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{ Category Archives } Games

OSDC & orbital death, better late then never…

So last year at the end of November I spoke at OSDC. I had been meaning to blog about the conference but never gotten around to doing so. The conference was great, but like previous OSDC’s I came down with something. Sadly, this meant that missed Andrew Tridgell’s talk about the EU-Microsoft agreement. Joel, who had been camped out in my lounge room for the week, said it was really worth listening too. I really wish OSDC recorded all the talks like does.

As part of speaking at the conference I had to produce a paper. This paper puts into writing a lot of what I have been talking about. I wasn’t going to post it, but after getting a email out of the blue about the topic, I’ve decided to put a copy here on my blog. I might as well also upload the presentation I gave, but it won’t be very interesting by itself. Both are released under a CC-BY-SA.

If there is one thing that any budding game developer (open source or otherwise) should take away from this talk, it is the following:

When a person is looking for normal software, they have an issue to solve.
When looking for computer games, they are looking to be entertained.

This fundamental difference in mindset should drive every aspect of your game, website and release process.

Edit: How could I forget? A big thanks goes out to Leslie Hawthorn who helped proof read the paper and making it much easier to read!

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Tech Talk at Google – Gaming for Freedom

Last week on friday, I gave a Tech Talk about Open Source Gaming as part of Leslie Hawthorn’sOpen Source Developers @ Google” talk series. For those who were silly enough to miss it, it should be soon coming to a YouTube near you.

I had given a similar talk at my local LUG only recently, I think that version went a little better but it was quite a different crowd. The first part of my talk came across way more preachy then I had hoped. I also see now how I can better use Thousand Parsec as examples of the tips I came up for releasing FOSS games. I guess practice makes perfect, maybe I’ll get it right to one day be able to give it at

At the beginning this time I tried some of the “one word per slide quick succession” talk which Anthony Baxter had suggested. I think however think I ended up just insulting every American! I don’t think I speak fast enough to make this type of talk successful, but I’ll keep experimenting.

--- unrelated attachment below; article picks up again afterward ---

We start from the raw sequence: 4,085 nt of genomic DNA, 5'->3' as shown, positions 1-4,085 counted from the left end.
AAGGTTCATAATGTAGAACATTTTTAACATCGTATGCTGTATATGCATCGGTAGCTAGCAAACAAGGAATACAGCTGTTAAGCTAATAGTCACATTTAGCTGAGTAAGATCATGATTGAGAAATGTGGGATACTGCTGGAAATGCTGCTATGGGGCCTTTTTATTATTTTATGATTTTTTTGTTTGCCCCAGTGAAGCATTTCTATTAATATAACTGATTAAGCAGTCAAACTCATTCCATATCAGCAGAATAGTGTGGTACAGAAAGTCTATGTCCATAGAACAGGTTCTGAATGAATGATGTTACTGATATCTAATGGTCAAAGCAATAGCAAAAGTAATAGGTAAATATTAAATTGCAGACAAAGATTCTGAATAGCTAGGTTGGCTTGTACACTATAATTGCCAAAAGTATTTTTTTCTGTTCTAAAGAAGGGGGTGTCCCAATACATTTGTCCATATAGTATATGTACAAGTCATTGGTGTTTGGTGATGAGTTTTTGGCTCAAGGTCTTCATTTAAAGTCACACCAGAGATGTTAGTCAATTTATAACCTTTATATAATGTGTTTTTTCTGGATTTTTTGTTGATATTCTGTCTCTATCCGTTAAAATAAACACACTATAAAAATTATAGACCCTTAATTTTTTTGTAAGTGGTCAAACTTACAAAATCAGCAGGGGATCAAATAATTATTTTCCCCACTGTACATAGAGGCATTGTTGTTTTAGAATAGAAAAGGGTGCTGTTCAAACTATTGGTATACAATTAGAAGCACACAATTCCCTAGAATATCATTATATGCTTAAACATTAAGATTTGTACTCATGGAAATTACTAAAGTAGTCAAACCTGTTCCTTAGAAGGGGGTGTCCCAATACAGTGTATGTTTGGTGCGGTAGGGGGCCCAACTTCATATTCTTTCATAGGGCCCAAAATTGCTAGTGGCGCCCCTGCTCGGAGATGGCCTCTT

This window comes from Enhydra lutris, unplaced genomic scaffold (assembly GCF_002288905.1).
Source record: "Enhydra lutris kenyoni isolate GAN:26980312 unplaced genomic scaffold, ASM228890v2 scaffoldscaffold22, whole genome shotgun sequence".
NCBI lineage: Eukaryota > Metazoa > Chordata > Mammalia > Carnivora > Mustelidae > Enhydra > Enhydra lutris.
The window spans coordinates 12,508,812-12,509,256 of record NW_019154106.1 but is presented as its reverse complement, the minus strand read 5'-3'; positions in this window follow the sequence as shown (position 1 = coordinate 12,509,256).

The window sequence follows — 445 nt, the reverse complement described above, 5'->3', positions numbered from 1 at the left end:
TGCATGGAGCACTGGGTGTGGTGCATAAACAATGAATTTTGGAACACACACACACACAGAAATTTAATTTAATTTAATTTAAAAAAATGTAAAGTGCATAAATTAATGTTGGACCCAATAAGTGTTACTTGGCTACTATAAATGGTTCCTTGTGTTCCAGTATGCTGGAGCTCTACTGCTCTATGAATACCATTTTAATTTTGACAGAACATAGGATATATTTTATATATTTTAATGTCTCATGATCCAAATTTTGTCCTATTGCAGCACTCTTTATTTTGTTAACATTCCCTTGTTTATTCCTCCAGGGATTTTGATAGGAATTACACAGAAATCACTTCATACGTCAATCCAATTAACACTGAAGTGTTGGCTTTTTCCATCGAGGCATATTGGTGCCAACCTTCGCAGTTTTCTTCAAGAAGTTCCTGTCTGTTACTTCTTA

If you have any feedback on the talk, please do send me an email!

The real reason for this post is to upload the slides for the tech talk so they can be linked from the YouTube video.

Edit: The talk has now been uploaded, you can access it via the following link or see it below,

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Open Source @ Freeplay debrief

As some of you may know, I was invited to speak about my experiences with Open Source games at the Independent Game Developers conference, Freeplay. The conference was in Melbourne at the ACMI and at my guess around 250 people attended the event.

I organised with the Freeplay organisers to have postcards available at the registration desk and dotted around the other venues. About 100 cards where picked up and the remainder where given to Geoff Leach (who lectures at RMIT) to distribute to students. I also advertised the “Gaming Miniconf” which I will be organising at

I gave a talk entitled “The best things in life are free” which was split into two sections. The first was an introduction to what FOSS actually is, while the second was a brief tour of various open source game technologies and games which exist. I hoped to show how the independent game developers and open source game developers where closer then both sides realise.

The talk went well and there seemed quite a bit of interest. There was quite a bit of interest (among game library developers) in the dual-licensing model that MySQL and Trolltech both use. More importantly many of the upcoming game development students attending were interested in both using open source and open sourcing their own games.

I also talked directly to a variety of leading Australian game developers to find out how, where and why they are using FOSS in there company and games. As I have previously thought (and discussed at last year’s Gaming Miniconf), the amount of FOSS being used is extensive. Python, for example, been embedded in many AAA games and is used in multiple MMORPGs. Hopefully I will have some cool case studies very soon.